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Tips for Managing Holiday Stress

How can talent managers try to ensure that holiday stress doesn\'t cause a decline in employee engagement or productivity?

December 21, 2010
Related Topics: Technology, Diversity Measurement
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It might be the most wonderful time of the year, but the holiday season can often be stressful for employees.

An employee’s children could be off of school for winter break and need extra care, for example. Anything from visiting relatives to holiday traffic can increase tension levels in the workplace and make it difficult to get work done.

Talent managers should be mindful of holiday stressors when recruiting and training employees during this time, especially if these employees interact directly with customers, explained Sharon Daniels, CEO of AchieveGlobal, a consulting firm specializing in interpersonal business skills.

“There [are] a lot of things that happen [during the holidays] that have nothing to do with work, and employees can bring the hassled feeling with them to work,” Daniels said. “It’s difficult for people to put that aside and think about what to do here at work.”

To ensure that holiday stress doesn’t cause a decline in engagement or productivity, Daniels recommended that talent managers focus on training with an emphasis on challenges that are likely to appear during this time. For many service-oriented positions, the biggest difficulties stem from increased workloads and upset customers.

“There are a number of things that I’ve seen effective mangers do, and it starts with training,” she said. “They’ve got to be thinking about skills that employees need during these times. Employees might need specialized courses on how to deal with heavy foot traffic or irate customers who are also stressed from the holidays.”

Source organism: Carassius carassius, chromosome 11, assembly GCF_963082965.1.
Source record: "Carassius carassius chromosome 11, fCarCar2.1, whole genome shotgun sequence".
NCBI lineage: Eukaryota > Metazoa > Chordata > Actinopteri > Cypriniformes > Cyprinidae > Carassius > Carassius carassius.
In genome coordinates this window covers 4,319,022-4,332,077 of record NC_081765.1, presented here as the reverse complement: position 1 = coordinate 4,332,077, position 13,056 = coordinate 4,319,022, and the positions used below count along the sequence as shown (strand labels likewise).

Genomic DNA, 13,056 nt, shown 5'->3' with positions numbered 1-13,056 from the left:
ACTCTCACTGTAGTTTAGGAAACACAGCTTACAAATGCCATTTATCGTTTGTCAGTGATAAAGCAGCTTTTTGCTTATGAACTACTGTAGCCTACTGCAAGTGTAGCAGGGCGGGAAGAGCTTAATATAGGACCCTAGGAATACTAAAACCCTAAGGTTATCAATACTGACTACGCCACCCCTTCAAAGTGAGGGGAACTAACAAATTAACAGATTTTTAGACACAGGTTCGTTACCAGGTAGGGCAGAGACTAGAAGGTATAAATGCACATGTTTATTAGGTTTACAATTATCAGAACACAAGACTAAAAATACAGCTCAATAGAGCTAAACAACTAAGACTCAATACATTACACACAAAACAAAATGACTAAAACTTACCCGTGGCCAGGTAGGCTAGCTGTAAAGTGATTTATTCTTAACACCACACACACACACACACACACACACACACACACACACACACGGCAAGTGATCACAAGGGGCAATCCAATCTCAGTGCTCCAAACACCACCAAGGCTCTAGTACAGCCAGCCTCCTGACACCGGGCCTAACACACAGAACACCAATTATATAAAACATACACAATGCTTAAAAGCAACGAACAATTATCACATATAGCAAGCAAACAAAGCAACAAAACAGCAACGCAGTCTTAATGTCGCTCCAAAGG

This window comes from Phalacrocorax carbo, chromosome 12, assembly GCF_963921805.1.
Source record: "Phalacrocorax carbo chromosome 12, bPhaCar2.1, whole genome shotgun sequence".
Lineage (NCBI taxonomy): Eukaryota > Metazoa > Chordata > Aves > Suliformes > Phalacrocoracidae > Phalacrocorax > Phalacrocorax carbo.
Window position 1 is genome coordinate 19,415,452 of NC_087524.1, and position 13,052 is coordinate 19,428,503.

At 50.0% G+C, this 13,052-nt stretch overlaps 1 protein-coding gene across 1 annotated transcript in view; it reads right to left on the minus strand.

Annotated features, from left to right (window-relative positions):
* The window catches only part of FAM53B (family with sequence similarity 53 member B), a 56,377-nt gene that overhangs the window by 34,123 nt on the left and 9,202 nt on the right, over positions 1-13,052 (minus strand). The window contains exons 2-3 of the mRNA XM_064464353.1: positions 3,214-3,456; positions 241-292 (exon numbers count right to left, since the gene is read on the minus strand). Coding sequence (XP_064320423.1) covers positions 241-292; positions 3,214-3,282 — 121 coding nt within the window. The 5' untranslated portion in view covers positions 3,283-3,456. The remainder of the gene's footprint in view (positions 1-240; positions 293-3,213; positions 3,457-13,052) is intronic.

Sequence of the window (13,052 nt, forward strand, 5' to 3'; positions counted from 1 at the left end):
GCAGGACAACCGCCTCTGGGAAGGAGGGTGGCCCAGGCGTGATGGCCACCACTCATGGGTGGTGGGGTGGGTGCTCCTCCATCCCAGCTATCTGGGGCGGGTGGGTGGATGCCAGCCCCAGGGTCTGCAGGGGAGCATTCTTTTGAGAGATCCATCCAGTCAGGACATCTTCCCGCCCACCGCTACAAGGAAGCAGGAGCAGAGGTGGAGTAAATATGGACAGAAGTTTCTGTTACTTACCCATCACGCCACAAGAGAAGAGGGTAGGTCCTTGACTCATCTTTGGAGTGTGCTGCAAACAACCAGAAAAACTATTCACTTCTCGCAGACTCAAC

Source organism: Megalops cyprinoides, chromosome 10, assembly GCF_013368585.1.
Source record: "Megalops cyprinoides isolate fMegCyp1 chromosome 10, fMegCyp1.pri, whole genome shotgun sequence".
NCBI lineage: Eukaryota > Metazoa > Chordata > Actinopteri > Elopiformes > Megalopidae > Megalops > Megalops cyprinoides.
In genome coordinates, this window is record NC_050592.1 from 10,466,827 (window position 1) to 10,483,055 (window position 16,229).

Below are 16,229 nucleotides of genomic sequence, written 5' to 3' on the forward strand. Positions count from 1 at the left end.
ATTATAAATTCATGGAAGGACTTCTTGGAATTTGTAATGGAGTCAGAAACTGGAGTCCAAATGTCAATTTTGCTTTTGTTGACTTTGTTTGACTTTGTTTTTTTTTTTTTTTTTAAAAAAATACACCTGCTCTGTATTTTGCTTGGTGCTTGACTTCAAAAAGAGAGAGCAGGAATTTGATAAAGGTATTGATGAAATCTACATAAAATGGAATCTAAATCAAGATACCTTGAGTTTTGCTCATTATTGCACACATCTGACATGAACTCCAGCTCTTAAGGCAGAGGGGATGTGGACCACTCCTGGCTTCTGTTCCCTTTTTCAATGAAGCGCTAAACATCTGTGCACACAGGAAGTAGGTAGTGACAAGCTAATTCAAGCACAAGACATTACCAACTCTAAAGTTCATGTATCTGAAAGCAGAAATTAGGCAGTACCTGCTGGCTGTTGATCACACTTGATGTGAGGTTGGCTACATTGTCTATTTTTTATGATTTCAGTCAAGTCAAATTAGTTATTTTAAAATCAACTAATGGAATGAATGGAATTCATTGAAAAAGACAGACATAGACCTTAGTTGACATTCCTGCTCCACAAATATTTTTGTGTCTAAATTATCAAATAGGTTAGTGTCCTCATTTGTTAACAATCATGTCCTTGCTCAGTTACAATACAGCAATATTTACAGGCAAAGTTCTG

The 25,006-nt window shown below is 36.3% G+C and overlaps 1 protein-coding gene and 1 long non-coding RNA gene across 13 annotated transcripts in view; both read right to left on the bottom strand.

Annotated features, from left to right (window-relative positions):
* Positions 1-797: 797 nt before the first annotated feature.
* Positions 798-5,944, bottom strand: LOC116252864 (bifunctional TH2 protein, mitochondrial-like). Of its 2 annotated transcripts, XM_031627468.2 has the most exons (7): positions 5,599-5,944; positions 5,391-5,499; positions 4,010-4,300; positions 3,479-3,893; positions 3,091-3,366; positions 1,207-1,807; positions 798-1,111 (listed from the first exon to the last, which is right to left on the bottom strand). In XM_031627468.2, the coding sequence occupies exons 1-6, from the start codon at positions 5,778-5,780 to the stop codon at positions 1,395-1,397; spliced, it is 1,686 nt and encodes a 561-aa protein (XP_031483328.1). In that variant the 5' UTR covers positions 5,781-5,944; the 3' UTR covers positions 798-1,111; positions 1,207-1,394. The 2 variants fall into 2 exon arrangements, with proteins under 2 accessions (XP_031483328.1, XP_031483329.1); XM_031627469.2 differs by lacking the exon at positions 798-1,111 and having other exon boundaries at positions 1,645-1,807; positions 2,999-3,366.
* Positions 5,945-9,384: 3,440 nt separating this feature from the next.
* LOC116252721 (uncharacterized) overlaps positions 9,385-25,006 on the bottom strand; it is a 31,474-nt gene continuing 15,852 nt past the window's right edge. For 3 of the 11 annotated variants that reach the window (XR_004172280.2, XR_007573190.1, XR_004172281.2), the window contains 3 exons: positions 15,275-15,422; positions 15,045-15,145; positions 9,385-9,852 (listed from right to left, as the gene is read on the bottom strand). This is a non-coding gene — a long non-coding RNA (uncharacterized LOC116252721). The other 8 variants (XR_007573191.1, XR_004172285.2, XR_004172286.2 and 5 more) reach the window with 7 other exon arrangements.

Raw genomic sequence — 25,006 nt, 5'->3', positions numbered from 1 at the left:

Daniels also cited the swell in temporary employees as a potential challenge for talent managers during the holidays. Recruiters should keep in mind the hectic and fast-paced environment that these employees might face and try to find individuals who are comfortable working in those conditions. Also, managers shouldn’t skip the typical orientation and training sessions for temporary or part-time employees, even if they are only seasonal workers.

“I would never bypass the things you do with full-time employees during the year that keep them engaged,” Daniels said. “Effective orientations — though [they can be] short — help employees understand how important the customer is and what a long way they can go in helping make their holidays brighter.”

Talent managers should also be aware of individual differences in employees’ motivation to work. To bridge generational gaps, talent managers should avoid age stereotypes and remember that all employees want to be treated with respect and be part of a team, she explained. Training and orientation play a big role in creating a feeling of camaraderie.

Lastly, Daniels emphasized that employees’ patience with customers is often directly influenced by the way they are treated by their supervisors and managers, and workers at all levels should be prepared for the holiday season.

“There’s a service chain that starts at the top of the organization and how the leader treats his or her direct reports,” she said. “When there’s a consistent way of addressing people and treating them with respect, that alignment all the way through the organization makes it easier for those working on the front lines to perform and behave with customers as the organization would want them to.”

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